Even blogging seems to be a chore at the minute (as does everything really!) so while my Flash Gordon post percolates, here's some recent things I've been working on. (Bugger, just remembered I was asked to do another poster today for work!). From the bottom:
Line art of new Who sidekick Amy Pond, actress Karen Gillan: she looks great in the most widely publicised pic of her so I tried drawing it. This will eventually be pencil shaded so hopefully the dodgy likeness will come together a bit more...

Next, one of the officers from work requested a pic after seeing the pic I did of another girl in the office (previously posted here somewhere): despite being a bit basic, I actually quite like this drawing but the face is generic and I had to approximate the hair, so it looks nothing like her. I won't show this to her but it's good enough to post: I couldn't gather the enthusiasm to add pencil shading so just flat coloured this, adding some dark tights to further distance it from the officer (the clothes are sort of what she wears but again, I had to fudge details and specifics).

Finally, another request from a girl in the office, the same person mentioned above. She said "You've got to draw another picture of me, bursting out of an Ikea bag or something!" She sits opposite me at the minute so it was easy to doodle a quick likeness to draw up at home but I again failed dismally at capturing her features. She's one of the most naturally pretty girls I've met so this does her no favours and the art's pretty shonky throughout. I drew her in the outfit she was wearing the day she asked me to draw another pic but I had to again fudge details like the belt and boots, which I couldn't really look at without looking like I was ogling or something. I tried pencil shading to save it a bit but I still think it's a poorer pic than the first one, although she liked it so job done I suppose...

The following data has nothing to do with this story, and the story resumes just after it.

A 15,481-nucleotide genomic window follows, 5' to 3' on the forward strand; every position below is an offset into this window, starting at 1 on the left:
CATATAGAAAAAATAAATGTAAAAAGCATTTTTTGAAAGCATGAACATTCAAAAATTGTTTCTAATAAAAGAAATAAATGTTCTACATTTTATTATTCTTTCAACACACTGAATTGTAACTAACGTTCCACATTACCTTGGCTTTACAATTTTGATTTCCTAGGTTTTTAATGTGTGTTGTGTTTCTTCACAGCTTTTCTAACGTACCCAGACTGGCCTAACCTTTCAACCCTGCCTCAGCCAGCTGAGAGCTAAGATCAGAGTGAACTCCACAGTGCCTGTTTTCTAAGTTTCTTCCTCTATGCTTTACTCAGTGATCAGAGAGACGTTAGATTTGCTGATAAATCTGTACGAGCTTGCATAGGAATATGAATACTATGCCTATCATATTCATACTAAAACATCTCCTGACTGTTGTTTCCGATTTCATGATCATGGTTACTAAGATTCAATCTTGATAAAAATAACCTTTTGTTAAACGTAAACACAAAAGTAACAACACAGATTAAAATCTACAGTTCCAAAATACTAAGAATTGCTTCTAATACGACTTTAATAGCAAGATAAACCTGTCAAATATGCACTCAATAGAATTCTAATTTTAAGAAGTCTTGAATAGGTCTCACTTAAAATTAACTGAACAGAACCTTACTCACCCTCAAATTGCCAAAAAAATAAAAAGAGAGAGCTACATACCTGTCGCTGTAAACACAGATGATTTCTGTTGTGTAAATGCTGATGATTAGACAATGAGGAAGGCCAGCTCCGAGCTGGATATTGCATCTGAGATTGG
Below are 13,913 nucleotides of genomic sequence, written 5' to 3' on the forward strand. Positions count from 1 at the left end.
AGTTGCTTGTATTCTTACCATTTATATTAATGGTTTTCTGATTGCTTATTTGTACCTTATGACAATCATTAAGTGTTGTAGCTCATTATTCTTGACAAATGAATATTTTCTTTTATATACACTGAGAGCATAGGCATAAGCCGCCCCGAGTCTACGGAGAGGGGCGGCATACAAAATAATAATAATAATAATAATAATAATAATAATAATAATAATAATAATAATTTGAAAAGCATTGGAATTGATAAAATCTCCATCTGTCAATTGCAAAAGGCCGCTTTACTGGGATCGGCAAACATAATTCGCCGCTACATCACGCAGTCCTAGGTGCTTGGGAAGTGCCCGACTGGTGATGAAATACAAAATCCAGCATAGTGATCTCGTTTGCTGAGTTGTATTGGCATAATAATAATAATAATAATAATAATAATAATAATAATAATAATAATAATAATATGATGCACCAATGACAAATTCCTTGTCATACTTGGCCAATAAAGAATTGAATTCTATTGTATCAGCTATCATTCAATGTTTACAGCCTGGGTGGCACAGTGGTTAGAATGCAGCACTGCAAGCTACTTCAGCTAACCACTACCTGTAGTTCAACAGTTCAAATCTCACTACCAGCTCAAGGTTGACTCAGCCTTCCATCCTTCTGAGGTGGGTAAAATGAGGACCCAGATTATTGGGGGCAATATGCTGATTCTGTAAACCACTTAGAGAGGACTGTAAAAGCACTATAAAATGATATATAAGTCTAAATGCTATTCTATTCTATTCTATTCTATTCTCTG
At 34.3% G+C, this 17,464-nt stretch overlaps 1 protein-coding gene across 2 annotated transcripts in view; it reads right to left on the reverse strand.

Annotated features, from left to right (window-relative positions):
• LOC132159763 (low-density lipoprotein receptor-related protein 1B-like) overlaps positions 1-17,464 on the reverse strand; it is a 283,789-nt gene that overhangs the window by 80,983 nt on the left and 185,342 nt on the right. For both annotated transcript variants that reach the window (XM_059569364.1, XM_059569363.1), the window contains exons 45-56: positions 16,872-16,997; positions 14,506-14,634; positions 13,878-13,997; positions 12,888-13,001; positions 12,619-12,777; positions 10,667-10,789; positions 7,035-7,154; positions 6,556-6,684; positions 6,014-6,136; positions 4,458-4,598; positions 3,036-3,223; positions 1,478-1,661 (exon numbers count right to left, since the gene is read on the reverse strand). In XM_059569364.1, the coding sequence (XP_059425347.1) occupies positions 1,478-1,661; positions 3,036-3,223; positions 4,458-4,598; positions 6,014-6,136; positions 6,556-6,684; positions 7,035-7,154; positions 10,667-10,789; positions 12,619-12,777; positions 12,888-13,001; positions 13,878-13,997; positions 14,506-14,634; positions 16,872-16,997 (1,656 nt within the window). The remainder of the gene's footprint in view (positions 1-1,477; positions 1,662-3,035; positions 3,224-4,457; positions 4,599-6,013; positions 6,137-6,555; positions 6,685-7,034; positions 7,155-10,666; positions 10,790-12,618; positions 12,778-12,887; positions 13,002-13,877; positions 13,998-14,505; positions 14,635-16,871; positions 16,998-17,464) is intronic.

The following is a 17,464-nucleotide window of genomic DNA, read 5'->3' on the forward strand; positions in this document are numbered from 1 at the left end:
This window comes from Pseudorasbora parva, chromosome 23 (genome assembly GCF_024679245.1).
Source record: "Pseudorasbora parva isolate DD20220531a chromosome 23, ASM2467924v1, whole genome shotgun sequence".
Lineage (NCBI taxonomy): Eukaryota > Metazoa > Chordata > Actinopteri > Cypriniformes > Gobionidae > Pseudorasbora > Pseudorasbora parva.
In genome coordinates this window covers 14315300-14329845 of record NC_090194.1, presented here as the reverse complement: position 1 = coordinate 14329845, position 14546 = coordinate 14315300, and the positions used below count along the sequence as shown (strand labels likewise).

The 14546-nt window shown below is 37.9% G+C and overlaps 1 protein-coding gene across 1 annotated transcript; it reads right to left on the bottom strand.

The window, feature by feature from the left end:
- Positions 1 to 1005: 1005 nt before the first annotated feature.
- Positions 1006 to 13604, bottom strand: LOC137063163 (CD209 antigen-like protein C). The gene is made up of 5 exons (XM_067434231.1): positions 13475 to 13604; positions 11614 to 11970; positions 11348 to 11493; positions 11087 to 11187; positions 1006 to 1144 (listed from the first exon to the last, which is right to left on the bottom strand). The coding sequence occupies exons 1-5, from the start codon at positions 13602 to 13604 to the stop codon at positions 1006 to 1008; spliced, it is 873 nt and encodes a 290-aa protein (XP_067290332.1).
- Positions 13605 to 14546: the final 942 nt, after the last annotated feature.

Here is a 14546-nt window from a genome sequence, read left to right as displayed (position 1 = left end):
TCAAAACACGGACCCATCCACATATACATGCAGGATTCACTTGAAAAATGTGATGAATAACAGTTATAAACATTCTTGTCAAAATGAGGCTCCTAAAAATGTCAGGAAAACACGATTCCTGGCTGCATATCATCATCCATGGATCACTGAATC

Wednesday, 19 August 2009

Kick ARSE!!

Now I know it's hardly surprising for me to kick off a post with some Romita Jr art, seeing as I'm such a fan (cough) but bear with me...

There's a surprising amount of hidden talents and skills around you if you get to know people. In my office alone, there is a comedy script writer who plays in a band, another person in a band actually playing on CDs, a former interior designer and a talented cook (I know that doesn't sound much but you should taste how she makes the most innocuous looking things taste eye-flutteringly devine!).

Today I found myself walking home with somebody who I overheard talking about her recent work as an extra on a crime show or something. Being a film/TV fan (though increasingly less of the latter), I began asking her about this line of work when she said (being short) "I had to play a little girl in a movie recently!"I asked her more and she was hired as the stand-in: y'know, the body double used to set up lighting and block out shots before being replaced with the actual actress. When I asked her what the film was, she said "It's not out yet, it's called KickArse...". (Yes, Kick ARSE, OK?Not Kick Donkey Synonym, Kick ARSE)
"KickArse?!" I exclaimed.